Thursday, 6 February 2014

Harvesting the Genetic Algorithm

Antibiotic abyss: The extreme quest for new medicines - health - 27 January 2014 - New Scientist

This New Scientist article made me smile, probably because I still remember a time back in the 1990s, before they had really got to grips with the notion of 'intelligent design' when a favourite theme of creationists and other loons was how wonderful antibiotics were.

Apparently, they were gifts from God which could cure just everything from the common cold to cancer and restricting their use was somehow an infringement of the First Amendment - to most creationists the world only consisted of the USA then as now.

All the warnings from biologists that overuse of antibiotics would lead inevitably to the evolution of antibiotic resistance were all alarmist nonsense spread by conspiracies of scientists in the pay of drug companies. Anyway evolution was impossible because it contravened the second law of thermodynamics, as all the biologists knew - which is how you could tell it was a conspiracy.

How those threads in the old Compuserve forums used to go on... and on... and on. Some threads could last for months before anyone mentioned Hitler!

Anyway, enough with the reminiscing. The above article is about how we are now scouring the planet looking for new and exotic species on the off-chance that they may provide us with a new antibiotic because we are on the verge of an apocalypse as one dangerous pathogen after another evolves resistance to the last few remaining antibiotics in our armoury. Diseases like gonorrhea and tuberculosis, which were once relatively easy to treat, are now making a comeback. In 2013 MRSA killed more people in the USA than AIDS, hepatitis B and tuberculosis combined. In the UK, a resistant strain of tuberculosis is making a strong comeback from being on the verge of extinction and world-wide, malaria, which we thought was on the point of extinction a few years ago is enjoying a spirited revival worthy of a 1960s rock band.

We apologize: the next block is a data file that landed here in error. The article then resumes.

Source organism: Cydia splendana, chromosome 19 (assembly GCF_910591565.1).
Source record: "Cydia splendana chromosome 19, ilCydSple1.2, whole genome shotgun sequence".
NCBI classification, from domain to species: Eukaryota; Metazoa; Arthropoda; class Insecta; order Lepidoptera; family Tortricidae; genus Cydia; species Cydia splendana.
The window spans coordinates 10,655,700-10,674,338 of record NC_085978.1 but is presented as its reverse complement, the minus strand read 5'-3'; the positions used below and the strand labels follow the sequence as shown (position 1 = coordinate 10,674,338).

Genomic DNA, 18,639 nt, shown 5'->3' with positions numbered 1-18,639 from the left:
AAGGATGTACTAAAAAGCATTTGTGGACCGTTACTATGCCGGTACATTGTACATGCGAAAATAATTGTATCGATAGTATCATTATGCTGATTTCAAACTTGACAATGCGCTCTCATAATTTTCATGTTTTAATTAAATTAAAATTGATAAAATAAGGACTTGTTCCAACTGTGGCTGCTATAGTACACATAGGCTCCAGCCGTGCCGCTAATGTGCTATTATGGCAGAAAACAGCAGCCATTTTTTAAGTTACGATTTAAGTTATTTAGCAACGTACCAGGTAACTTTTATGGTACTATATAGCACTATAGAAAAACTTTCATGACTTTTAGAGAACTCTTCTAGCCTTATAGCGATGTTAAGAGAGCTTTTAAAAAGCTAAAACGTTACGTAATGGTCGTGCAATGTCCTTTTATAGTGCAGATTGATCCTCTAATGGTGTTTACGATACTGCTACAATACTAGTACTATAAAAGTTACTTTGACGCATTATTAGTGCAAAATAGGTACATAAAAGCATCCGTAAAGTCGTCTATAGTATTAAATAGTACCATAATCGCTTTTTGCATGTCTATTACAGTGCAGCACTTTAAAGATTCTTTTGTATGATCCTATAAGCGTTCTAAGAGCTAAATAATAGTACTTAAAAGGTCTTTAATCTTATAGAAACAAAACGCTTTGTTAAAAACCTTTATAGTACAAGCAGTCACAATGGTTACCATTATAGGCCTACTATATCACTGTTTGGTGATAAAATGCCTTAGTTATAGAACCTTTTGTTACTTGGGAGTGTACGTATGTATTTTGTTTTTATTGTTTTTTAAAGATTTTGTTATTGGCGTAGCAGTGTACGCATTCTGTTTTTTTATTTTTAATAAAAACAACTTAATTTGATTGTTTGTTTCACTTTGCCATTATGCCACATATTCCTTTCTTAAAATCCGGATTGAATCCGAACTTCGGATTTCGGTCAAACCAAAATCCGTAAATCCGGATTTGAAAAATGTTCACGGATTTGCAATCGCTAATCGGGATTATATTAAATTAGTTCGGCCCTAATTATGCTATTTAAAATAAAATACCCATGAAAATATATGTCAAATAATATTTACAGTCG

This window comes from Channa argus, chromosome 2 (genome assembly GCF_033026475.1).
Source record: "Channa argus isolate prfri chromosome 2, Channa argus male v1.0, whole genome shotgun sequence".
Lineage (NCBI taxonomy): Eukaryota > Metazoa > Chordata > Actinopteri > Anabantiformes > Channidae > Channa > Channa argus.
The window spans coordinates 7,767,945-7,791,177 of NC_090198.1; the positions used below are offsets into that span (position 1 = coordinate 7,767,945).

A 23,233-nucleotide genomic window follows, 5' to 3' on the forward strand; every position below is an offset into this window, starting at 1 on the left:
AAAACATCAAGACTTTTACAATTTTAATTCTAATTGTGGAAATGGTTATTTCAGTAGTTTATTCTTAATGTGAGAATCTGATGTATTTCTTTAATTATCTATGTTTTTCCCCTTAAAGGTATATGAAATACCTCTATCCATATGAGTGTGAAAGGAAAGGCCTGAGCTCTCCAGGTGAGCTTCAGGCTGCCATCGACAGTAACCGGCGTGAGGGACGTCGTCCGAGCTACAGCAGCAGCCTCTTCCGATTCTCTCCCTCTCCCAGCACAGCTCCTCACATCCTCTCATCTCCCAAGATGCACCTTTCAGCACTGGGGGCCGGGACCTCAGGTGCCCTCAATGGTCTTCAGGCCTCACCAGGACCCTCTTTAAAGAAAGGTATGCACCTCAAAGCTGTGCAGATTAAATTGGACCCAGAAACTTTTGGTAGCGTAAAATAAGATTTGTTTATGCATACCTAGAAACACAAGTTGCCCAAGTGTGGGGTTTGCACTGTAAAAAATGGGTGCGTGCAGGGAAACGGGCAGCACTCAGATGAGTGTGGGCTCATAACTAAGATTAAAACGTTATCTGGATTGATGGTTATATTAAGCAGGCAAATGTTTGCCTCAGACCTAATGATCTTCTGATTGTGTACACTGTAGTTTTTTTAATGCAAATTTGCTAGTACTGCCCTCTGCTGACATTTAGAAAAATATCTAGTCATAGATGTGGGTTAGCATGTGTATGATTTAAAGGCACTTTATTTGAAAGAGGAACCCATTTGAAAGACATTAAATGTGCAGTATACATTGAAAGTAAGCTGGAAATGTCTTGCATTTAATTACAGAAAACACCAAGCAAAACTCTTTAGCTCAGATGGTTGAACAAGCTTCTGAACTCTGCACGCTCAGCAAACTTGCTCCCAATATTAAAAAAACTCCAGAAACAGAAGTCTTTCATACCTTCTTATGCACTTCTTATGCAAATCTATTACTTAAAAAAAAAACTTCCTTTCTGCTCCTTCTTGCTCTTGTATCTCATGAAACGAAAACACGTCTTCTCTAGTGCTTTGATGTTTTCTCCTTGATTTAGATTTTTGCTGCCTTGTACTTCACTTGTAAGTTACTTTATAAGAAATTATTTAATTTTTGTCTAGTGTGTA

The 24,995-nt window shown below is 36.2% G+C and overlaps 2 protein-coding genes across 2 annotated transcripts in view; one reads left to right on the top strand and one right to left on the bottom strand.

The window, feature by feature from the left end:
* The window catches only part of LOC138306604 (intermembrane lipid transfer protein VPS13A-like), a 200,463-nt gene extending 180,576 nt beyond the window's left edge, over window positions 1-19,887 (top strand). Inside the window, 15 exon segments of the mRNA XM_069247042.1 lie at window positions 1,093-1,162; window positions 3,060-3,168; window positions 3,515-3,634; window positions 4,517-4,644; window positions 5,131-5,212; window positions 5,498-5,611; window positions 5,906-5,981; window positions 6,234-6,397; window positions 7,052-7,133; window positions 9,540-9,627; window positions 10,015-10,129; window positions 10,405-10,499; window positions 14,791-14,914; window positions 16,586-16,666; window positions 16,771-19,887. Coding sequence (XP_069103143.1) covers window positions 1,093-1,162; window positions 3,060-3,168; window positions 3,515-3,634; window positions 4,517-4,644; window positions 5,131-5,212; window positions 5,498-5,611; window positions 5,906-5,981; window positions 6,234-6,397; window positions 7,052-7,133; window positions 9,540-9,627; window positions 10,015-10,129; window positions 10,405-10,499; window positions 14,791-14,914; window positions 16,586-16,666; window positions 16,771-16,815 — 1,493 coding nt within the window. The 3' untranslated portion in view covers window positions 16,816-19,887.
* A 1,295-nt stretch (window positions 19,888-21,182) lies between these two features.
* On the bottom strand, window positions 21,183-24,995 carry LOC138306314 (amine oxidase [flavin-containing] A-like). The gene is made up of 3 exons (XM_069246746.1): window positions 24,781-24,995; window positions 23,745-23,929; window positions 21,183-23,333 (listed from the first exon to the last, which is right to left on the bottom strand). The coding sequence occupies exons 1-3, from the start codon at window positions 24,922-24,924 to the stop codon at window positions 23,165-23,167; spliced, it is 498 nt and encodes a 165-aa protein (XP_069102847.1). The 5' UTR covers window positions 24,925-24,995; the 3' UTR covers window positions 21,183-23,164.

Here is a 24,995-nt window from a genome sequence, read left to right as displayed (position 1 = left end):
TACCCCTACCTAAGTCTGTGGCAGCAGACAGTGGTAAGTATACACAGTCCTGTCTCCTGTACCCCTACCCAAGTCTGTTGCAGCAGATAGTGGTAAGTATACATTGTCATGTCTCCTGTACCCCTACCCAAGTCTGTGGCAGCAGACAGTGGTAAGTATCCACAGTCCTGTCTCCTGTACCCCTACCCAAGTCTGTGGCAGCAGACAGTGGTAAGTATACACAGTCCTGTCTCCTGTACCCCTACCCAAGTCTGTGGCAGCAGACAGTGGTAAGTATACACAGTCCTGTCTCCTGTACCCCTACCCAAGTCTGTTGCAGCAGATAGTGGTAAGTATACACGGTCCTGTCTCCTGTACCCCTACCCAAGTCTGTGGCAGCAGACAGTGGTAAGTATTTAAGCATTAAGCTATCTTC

Everywhere we have looked, microbial life has surprised us with its tenacity, versatility and abundance. But perhaps no extreme environment is more unexplored – or more promising – than the ocean trenches. While we have made large leaps in understanding deep-sea life, the trenches are the last unknown. It's the largest unexplored biome on Earth.

Tim Shank. Deep-sea biologist,
Woods Hole Oceanographic Institution, Massachusetts, USA
It's turning out that the richest source of likely candidates for not only antibiotics but other useful substances are the extremophiles which live in these remote, inaccessible places. Extremophiles are organisms which live in extreme conditions like very hot, very cold, very alkaline, deep in rocks or deep, dark, hyperbaric ocean trenches. For example, taq polymerase which has revolutionised DNA sequencing, turning it from a long, labour-intensive one to a relatively quick and easy process, so effectively revolutionising the science of genomics, was found in Thermus aquaticus which lives in near-boiling water around geothermal geysers.

There are a couple of reasons why this should be so. Firstly, of course, these are often the hardest for us to find because of the conditions they live in, so we come to them late in the history of biopharmaceutics. It's not that long ago that we discovered organisms not only could but did, and often in abundance, live in these extreme conditions.

The other reason is the one which made me smile. The reason these extremophiles have substances which organisms living in more normal conditions don't have is because of increased evolutionary pressure from their hostile environment. Extreme conditions demand extreme measures and novel solutions - things which only the genetic algorithm can produce given enough time. In effect, we are harvesting the results of a genetic algorithm which, given the time over which it has been running, has produced substances we can't even imagine let alone design.

It's ironic that we are pinning our hopes on the 'designs' of the genetic algorithm to help us combat the products of other genetic algorithms which are 'designing' antibiotic resistance in the first place. It's ironic also that we are quickly reducing the biodiversity on which we are more and more coming to depend to defend ourselves from the biota which is quickly evolving to live on us.

And the same creationists are still telling us that evolution is impossible, although 'antibiotics' has become something of a dirty word in creationist circles of late.

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